PHOTO | Martha, 94, of Alabama first wore a wedding dress because of racism

ofelia mun
Photos: Facebook

Martha May Ophelia Moon Tucker (94) from Birmingham, Alabama, married in 1952. At that time, black women were not allowed to enter salons for wedding dresses, so she wore a dark blue dress for her wedding.

Recently, almost 70 years after her own wedding, she tried on a real wedding dress from the salon and her wish came true. She watched the movie "Coming to America" ​​with her granddaughter Angela Strozier. During the wedding scene, Grandma Martha revealed to her granddaughter that she had dreamed of wearing a wedding dress all her life.

Her granddaughter decided to help her realize her dream. A few days later, the granddaughter took her grandmother to a bridal salon. The overjoyed grandmother tried on two wedding dresses, and to make the atmosphere as good as possible, her granddaughter did her make-up and hairstyle before the rehearsal. When they arrived at the boutique, the granddaughter explained the situation to the staff.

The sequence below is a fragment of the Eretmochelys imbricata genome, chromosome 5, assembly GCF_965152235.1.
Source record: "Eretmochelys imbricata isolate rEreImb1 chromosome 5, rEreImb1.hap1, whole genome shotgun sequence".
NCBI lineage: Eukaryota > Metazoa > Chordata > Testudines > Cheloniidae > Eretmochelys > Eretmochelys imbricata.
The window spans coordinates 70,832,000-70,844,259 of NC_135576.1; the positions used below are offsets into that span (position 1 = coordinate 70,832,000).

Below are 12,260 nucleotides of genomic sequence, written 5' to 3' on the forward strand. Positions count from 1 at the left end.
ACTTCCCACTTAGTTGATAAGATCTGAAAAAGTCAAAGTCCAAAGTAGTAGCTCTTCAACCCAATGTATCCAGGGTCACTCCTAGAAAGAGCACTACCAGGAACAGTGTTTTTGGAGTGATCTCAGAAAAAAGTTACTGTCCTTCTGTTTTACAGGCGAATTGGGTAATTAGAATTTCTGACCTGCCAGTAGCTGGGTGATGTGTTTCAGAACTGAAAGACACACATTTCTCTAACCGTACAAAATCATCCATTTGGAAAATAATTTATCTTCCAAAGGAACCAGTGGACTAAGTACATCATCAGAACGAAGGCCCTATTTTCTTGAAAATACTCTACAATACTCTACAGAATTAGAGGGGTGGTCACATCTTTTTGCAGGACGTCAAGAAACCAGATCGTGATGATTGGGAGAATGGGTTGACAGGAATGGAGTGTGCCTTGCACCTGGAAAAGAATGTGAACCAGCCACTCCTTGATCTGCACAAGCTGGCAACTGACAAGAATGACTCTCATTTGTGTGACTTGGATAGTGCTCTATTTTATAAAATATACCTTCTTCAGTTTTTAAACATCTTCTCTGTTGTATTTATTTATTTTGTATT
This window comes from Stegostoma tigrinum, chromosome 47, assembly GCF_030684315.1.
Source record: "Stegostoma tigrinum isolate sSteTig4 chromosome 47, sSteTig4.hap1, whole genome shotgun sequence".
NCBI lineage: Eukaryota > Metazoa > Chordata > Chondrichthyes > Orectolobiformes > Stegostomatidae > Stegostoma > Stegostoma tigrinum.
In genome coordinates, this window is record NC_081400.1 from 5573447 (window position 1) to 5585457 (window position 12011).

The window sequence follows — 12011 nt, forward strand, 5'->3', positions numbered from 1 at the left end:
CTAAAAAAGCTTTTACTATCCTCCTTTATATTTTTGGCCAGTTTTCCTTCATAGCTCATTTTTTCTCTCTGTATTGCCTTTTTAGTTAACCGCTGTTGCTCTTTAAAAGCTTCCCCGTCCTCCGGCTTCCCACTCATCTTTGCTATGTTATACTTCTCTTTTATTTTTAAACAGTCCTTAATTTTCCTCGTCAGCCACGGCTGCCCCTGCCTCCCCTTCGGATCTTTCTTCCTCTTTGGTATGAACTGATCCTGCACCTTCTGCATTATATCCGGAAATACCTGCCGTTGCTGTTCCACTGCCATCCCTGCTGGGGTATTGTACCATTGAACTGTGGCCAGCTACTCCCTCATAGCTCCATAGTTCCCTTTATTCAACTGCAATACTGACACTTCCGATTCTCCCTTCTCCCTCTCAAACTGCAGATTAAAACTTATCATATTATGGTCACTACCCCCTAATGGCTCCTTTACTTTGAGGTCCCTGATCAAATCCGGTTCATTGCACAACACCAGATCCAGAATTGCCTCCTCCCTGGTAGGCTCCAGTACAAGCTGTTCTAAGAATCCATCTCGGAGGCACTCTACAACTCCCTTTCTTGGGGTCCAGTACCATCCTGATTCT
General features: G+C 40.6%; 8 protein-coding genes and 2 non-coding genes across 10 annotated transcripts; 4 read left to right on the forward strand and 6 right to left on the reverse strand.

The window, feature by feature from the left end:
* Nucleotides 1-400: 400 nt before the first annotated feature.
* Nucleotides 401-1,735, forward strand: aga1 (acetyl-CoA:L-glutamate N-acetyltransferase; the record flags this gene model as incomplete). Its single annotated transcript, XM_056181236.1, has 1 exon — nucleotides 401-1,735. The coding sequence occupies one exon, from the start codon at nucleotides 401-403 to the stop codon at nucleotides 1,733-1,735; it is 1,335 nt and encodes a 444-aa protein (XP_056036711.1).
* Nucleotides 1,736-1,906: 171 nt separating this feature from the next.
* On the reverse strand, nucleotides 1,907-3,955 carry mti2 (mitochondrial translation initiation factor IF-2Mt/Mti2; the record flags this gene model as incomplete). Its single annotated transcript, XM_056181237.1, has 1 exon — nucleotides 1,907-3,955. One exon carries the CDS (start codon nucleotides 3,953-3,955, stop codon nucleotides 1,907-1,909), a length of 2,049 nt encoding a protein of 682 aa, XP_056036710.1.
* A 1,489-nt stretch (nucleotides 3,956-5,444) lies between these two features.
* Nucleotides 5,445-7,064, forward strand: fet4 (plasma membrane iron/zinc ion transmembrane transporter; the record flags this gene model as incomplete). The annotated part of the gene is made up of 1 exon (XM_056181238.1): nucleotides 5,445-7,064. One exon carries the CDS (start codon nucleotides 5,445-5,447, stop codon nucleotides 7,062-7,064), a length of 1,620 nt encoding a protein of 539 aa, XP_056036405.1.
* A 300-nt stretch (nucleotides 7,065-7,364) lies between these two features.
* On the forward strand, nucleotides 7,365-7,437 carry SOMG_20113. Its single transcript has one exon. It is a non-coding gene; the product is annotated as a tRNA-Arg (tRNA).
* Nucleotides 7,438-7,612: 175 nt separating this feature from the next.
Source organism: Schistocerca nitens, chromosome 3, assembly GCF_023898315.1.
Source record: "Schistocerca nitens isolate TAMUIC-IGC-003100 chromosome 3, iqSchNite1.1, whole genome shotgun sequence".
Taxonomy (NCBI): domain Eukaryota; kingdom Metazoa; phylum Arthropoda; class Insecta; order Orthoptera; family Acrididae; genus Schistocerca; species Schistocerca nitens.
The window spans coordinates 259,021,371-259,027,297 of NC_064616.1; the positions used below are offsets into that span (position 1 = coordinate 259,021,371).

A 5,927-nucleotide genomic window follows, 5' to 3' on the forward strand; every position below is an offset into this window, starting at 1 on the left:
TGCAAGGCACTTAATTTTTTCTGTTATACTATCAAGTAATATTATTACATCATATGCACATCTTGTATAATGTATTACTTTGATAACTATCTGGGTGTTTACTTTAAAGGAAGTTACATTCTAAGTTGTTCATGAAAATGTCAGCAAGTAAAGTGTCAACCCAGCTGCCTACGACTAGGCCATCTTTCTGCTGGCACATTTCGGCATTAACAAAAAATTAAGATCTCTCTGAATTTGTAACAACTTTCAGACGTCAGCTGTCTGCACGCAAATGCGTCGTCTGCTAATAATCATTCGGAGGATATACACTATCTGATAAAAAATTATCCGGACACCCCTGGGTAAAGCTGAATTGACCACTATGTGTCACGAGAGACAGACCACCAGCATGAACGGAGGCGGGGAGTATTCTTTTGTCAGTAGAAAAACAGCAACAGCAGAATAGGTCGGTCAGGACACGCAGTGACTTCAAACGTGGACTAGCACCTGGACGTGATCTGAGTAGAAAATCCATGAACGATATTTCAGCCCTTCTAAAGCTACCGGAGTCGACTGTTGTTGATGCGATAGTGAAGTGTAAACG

"They were overjoyed and delighted with my idea. They were very happy to help my grandmother make her dream come true. "They helped her choose, adjusted her dress and accepted her as a real bride," said the granddaughter, adding that the grandmother was overjoyed.

"This experience was wonderful and special to me. I told them: I have been waiting for this all my life. "Give me a dress," said the cheerful grandmother.

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